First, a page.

4. As to the claim that the majority of sources on the internet claim that this is a physical change, this is simply argument from popularity, and therefore fallacious. If a majority of Inorganic Chemists claimed that the dissolution was physical, you might have more of a point, but I can assure you that this is not the case. (If you don’t believe me canvas the opinion of a professor of Inorganic Chemistry.)

In summary, strong chemical bonds are broken in the dissolution, and strong chemical bonds are afterwards made in the new substances that are formed. It is ludicrous to suggest that the aquated sodium ion has the same chemical environment as the sodium ion in solid state sodium chloride. These manifestly fulfill the criteria for chemical change.

October 1, 2013 at 3:31 am
(70) anor277 says:

Just to recap, it was earlier suggested that NaCl dissolution could not be designated chemical because electron transfer did not take place (this of course ignores the electron density that sodium ion mobilizes in the ion-dipole interaction with water). As another illustration of the weakness of this argument, consider the precipitation of an ionic solid. When silver ion interacts with chloride ion formal electron transfer has in fact taken place at some time in the past. Nevertheless, when silver and chloride ions meet a curdy white precipitate of AgCl deposits (the lattice enthalpy of this solid is too large for a water dipole to disrupt). So if the former argument is true, and we cannot designate the dissolution of NaCl as chemical, then by the same reasoning we cannot designate the formation of AgCl from aqueous ‘silver nitrate’ and ‘sodium choride’ as chemical. This stretches credulity quite a bit.

It is remarkable that in this long thread we have had many adherents of the counter view (that NaCl dissolution is physical) baldly state that of course the dissolution is physical. Very few have brought one thing to the table by way of argument or evidence. They cannot even qualify what they mean by physical or chemical change. It seems that the nature of chemical change is quite poorly understood and people will repeat what they may have wrongly learned as students without thinking about the matter. My own argument has been careful to qualify the nature of chemical change. To repeat it (again!), chemical change is characterized by the making and breaking of strong chemical bonds, and by the formation of new substances. I doubt that it is possible to argue that the formation of aquated sodium and chloride ions from a solid lattice of NaCl does not fall under this umbrella.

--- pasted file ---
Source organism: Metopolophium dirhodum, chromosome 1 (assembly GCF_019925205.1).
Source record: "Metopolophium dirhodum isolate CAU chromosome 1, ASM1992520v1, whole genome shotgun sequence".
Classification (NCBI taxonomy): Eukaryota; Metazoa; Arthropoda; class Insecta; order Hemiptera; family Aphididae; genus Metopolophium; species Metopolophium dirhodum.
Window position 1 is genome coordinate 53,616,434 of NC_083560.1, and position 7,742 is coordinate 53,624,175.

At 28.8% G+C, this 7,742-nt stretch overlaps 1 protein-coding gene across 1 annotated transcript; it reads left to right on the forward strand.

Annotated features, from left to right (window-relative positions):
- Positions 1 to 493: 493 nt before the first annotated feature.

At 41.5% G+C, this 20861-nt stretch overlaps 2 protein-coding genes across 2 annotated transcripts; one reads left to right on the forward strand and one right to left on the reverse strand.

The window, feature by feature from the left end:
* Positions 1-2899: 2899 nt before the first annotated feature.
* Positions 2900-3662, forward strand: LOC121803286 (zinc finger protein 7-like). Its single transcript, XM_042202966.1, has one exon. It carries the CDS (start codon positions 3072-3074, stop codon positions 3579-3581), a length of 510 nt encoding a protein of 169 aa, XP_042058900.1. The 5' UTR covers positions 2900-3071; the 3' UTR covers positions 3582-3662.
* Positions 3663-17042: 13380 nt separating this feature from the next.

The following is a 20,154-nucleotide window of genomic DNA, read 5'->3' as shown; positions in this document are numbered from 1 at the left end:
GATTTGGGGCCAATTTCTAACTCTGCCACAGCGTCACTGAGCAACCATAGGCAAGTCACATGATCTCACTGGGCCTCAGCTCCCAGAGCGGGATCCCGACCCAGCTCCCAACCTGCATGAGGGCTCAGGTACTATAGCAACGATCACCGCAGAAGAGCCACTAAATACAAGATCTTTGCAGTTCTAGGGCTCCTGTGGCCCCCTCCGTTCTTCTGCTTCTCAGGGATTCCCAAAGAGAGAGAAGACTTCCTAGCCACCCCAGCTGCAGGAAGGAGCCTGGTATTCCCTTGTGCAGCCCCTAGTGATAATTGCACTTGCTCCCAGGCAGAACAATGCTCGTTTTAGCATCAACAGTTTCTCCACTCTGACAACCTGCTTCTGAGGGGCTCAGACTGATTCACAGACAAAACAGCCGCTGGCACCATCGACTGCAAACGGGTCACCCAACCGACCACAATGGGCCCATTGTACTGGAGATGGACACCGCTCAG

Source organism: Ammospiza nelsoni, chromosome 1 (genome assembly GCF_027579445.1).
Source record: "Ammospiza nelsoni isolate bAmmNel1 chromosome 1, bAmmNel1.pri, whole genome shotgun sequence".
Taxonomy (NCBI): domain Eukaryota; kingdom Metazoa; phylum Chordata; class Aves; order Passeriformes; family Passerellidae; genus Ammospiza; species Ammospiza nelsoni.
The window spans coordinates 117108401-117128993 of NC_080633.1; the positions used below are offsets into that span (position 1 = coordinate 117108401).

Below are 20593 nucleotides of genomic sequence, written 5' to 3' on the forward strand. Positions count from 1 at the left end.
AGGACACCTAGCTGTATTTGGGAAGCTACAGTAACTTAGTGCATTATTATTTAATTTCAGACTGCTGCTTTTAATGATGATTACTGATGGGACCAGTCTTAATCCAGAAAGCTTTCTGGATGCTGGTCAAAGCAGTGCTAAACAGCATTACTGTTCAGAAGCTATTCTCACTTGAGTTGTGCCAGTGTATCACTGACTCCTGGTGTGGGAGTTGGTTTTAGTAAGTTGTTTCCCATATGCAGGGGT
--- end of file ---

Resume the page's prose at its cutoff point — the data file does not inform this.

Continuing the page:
October 16, 2013 at 6:41 am
(71) kyari says:

I agree that there is a chemical change in this experiment……….
(Dissolving is a chemical change).

November 4, 2013 at 5:56 pm
(72) skin im in says:

ITS A CHEMICAL CHANGE!

November 12, 2013 at 9:26 am
(73) Samantha says:

WRONG it is chemical change

November 16, 2013 at 9:59 am
(74) melissa samuelson says:

Dissolving salt in water is a physical change. The salt and water keep their original properties. You can still taste the salt in the water. The fact that it dissolved is the property of solubility which is a physical property.

November 16, 2013 at 1:56 pm
(75) anor277 says:

@melissa_s… Just saying something does not make it true. I cannot help you much if you are unwilling to read the remainder of the thread.

December 21, 2013 at 11:55 pm
(76) Sai Rahul says:

ITS A CHEMICAL CHANGE!

March 5, 2014 at 12:41 pm
(77) zain mobeen says:

wrong by a text book it is a pysical change

March 29, 2014 at 4:20 pm
(78) Richa says:

Dissolving salt in water is a physical change as no new substance is formed. Sodium and chloride ions already existed even before the salt was mixed with water. Salt is an ionic substance and therefore does not exist as discrete molecules.Water just separates the sodium and chloride ions further apart from each other. Definitely, the interaction between the ions ( sodium and chloride ions) now changes from ionic bond to ion-dipole interaction ( water is polar molecule with a slight positive charge hydrogen atoms and slightly negative charge on oxygen atom). Do you think this can be classified as chemical change?

April 1, 2014 at 2:49 pm
(79) anor277 says:

@Richa. not only do I think that dissolution of salt in water can be classified as chemical change, I have painstakingly detailed my reasons for doing so here. Try reading the thread. An isolated sodium ion in the solid state is surrounded by 6 chloride ions. In aqueous solution that same sodium ion is surrounded by 6 oxygen donors.

April 11, 2014 at 4:31 pm
(80) Einsteinium says:

All of the classical examples of physical change include: cutting wood, pouring a glass of wine, a rain puddle evaporating, and snow melting –can you write a chemical equation for any of the above events, as you can with the combination of water and salt, where there is a distinction between the reactant and product?